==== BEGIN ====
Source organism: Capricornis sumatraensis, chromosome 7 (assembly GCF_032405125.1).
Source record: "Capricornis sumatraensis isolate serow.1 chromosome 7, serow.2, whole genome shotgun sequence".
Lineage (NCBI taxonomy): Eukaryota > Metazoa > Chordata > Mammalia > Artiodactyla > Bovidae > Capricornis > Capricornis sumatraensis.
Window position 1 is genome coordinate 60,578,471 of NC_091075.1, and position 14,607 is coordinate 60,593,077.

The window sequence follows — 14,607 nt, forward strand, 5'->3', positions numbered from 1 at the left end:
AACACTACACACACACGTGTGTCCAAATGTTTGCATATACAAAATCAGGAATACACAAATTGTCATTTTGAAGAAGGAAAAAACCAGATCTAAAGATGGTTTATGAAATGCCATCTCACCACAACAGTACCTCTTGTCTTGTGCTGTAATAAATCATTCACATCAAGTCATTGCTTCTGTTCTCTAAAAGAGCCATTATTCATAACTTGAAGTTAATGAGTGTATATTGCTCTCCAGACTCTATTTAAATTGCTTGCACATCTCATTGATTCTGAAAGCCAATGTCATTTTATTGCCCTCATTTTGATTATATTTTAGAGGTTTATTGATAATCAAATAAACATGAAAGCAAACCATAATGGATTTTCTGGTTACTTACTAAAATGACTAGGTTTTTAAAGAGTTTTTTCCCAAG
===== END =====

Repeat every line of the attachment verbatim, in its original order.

Source organism: Capricornis sumatraensis, chromosome 7 (assembly GCF_032405125.1).
Source record: "Capricornis sumatraensis isolate serow.1 chromosome 7, serow.2, whole genome shotgun sequence".
Lineage (NCBI taxonomy): Eukaryota > Metazoa > Chordata > Mammalia > Artiodactyla > Bovidae > Capricornis > Capricornis sumatraensis.
Window position 1 is genome coordinate 60,578,471 of NC_091075.1, and position 14,607 is coordinate 60,593,077.

The window sequence follows — 14,607 nt, forward strand, 5'->3', positions numbered from 1 at the left end:
AACACTACACACACACGTGTGTCCAAATGTTTGCATATACAAAATCAGGAATACACAAATTGTCATTTTGAAGAAGGAAAAAACCAGATCTAAAGATGGTTTATGAAATGCCATCTCACCACAACAGTACCTCTTGTCTTGTGCTGTAATAAATCATTCACATCAAGTCATTGCTTCTGTTCTCTAAAAGAGCCATTATTCATAACTTGAAGTTAATGAGTGTATATTGCTCTCCAGACTCTATTTAAATTGCTTGCACATCTCATTGATTCTGAAAGCCAATGTCATTTTATTGCCCTCATTTTGATTATATTTTAGAGGTTTATTGATAATCAAATAAACATGAAAGCAAACCATAATGGATTTTCTGGTTACTTACTAAAATGACTAGGTTTTTAAAGAGTTTTTTCCCAAG